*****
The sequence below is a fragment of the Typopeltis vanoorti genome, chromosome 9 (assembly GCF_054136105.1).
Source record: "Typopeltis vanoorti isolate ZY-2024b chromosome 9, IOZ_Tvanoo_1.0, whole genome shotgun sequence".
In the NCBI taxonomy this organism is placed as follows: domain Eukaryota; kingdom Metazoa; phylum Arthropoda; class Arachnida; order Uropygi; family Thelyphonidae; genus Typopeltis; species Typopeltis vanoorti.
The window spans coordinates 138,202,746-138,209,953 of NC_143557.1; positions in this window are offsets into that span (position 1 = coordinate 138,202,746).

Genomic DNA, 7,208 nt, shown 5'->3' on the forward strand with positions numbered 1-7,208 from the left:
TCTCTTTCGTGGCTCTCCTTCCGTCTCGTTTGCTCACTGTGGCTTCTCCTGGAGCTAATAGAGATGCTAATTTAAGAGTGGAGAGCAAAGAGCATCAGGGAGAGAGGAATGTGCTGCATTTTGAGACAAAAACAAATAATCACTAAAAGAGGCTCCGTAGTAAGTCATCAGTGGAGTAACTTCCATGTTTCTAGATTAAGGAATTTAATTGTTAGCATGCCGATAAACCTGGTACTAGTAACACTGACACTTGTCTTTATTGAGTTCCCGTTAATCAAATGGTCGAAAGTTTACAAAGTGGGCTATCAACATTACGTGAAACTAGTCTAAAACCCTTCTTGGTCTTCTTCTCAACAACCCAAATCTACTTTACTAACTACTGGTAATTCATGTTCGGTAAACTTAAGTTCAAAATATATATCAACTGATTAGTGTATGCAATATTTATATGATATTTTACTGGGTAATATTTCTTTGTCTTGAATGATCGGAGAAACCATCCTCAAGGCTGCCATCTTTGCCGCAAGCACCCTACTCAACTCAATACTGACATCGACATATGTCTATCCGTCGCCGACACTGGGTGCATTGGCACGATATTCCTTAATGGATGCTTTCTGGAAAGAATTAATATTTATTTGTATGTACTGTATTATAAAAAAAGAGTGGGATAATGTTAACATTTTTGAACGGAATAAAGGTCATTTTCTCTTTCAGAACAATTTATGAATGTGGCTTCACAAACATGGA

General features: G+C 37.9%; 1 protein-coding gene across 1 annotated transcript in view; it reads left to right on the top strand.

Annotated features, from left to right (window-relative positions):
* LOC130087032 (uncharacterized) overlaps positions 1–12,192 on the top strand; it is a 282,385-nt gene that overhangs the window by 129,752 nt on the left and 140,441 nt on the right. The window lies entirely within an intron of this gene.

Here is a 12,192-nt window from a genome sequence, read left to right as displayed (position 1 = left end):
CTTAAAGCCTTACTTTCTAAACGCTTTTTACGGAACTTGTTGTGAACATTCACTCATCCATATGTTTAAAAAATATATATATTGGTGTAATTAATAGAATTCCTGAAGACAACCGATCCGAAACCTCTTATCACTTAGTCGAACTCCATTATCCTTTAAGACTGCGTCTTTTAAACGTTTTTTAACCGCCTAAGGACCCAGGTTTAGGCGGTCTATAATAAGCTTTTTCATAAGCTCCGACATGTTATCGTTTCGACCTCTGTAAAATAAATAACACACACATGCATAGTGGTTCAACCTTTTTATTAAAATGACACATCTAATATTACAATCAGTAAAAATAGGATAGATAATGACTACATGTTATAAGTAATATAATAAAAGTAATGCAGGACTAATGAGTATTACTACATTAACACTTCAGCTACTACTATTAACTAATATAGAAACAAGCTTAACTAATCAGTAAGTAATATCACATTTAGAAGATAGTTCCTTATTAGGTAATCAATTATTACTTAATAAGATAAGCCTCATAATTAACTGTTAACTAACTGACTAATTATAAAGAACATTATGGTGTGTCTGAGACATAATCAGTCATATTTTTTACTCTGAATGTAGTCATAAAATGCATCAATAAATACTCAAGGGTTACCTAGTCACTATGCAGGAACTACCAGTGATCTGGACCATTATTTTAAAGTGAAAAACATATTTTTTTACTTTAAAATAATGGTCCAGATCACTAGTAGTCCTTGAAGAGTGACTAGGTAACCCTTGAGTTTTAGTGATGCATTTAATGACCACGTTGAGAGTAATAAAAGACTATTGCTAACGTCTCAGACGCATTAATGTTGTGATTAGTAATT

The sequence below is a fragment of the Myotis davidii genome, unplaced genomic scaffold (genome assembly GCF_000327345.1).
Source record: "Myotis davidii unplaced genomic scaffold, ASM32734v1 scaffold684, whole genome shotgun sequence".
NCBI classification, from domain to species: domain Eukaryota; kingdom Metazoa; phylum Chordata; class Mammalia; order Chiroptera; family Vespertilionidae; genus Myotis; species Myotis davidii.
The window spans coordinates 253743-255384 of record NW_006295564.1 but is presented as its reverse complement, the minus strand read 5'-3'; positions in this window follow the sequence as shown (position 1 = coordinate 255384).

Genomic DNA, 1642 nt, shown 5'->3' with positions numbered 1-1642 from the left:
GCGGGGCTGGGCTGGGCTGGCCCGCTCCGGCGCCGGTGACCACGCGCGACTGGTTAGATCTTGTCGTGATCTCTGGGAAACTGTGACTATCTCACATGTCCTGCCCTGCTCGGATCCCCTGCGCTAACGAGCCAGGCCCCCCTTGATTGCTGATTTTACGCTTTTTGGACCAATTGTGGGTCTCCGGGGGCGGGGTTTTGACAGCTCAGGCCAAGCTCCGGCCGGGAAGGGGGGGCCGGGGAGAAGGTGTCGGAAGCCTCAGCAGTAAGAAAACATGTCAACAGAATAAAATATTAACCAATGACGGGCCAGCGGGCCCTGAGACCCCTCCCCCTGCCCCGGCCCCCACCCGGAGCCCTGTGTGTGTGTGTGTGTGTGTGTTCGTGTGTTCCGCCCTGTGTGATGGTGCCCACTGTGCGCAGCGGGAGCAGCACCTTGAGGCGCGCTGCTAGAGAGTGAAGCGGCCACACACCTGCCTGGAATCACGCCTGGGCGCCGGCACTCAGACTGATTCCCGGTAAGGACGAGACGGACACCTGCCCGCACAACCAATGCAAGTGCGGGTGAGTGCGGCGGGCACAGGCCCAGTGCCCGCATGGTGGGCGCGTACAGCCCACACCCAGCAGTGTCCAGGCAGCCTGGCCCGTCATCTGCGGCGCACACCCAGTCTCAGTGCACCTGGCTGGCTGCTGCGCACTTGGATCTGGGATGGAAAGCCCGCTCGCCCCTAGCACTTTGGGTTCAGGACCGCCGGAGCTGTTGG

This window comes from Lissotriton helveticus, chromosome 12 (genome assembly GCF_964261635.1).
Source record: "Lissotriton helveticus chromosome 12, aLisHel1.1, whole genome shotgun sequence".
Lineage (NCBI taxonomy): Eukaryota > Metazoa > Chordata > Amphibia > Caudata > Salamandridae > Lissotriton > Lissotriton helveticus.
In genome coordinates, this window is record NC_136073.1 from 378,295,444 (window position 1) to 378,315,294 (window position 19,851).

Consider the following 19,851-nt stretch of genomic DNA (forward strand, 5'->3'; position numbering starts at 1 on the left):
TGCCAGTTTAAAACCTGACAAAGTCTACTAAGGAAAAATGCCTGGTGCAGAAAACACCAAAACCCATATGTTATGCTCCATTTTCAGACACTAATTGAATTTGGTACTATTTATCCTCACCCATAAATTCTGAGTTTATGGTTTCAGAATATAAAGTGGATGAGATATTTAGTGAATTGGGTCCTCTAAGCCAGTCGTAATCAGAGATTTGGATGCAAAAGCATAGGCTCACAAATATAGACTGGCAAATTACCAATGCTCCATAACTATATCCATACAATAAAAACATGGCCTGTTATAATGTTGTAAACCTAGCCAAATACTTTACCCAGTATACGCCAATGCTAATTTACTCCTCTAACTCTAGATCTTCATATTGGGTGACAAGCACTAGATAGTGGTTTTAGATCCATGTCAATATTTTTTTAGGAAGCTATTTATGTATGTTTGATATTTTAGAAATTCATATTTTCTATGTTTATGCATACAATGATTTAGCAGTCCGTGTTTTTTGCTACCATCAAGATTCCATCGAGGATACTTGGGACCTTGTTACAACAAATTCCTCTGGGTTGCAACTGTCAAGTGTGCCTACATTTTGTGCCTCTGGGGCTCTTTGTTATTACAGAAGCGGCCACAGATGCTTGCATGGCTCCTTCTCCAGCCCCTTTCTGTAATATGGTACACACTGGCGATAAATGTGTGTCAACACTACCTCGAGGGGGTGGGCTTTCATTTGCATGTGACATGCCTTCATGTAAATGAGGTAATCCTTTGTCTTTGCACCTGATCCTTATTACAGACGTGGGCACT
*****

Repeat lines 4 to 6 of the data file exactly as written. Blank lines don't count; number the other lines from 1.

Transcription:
The window spans coordinates 138,202,746-138,209,953 of NC_143557.1; positions in this window are offsets into that span (position 1 = coordinate 138,202,746).

Genomic DNA, 7,208 nt, shown 5'->3' on the forward strand with positions numbered 1-7,208 from the left:
TCTCTTTCGTGGCTCTCCTTCCGTCTCGTTTGCTCACTGTGGCTTCTCCTGGAGCTAATAGAGATGCTAATTTAAGAGTGGAGAGCAAAGAGCATCAGGGAGAGAGGAATGTGCTGCATTTTGAGACAAAAACAAATAATCACTAAAAGAGGCTCCGTAGTAAGTCATCAGTGGAGTAACTTCCATGTTTCTAGATTAAGGAATTTAATTGTTAGCATGCCGATAAACCTGGTACTAGTAACACTGACACTTGTCTTTATTGAGTTCCCGTTAATCAAATGGTCGAAAGTTTACAAAGTGGGCTATCAACATTACGTGAAACTAGTCTAAAACCCTTCTTGGTCTTCTTCTCAACAACCCAAATCTACTTTACTAACTACTGGTAATTCATGTTCGGTAAACTTAAGTTCAAAATATATATCAACTGATTAGTGTATGCAATATTTATATGATATTTTACTGGGTAATATTTCTTTGTCTTGAATGATCGGAGAAACCATCCTCAAGGCTGCCATCTTTGCCGCAAGCACCCTACTCAACTCAATACTGACATCGACATATGTCTATCCGTCGCCGACACTGGGTGCATTGGCACGATATTCCTTAATGGATGCTTTCTGGAAAGAATTAATATTTATTTGTATGTACTGTATTATAAAAAAAGAGTGGGATAATGTTAACATTTTTGAACGGAATAAAGGTCATTTTCTCTTTCAGAACAATTTATGAATGTGGCTTCACAAACATGGA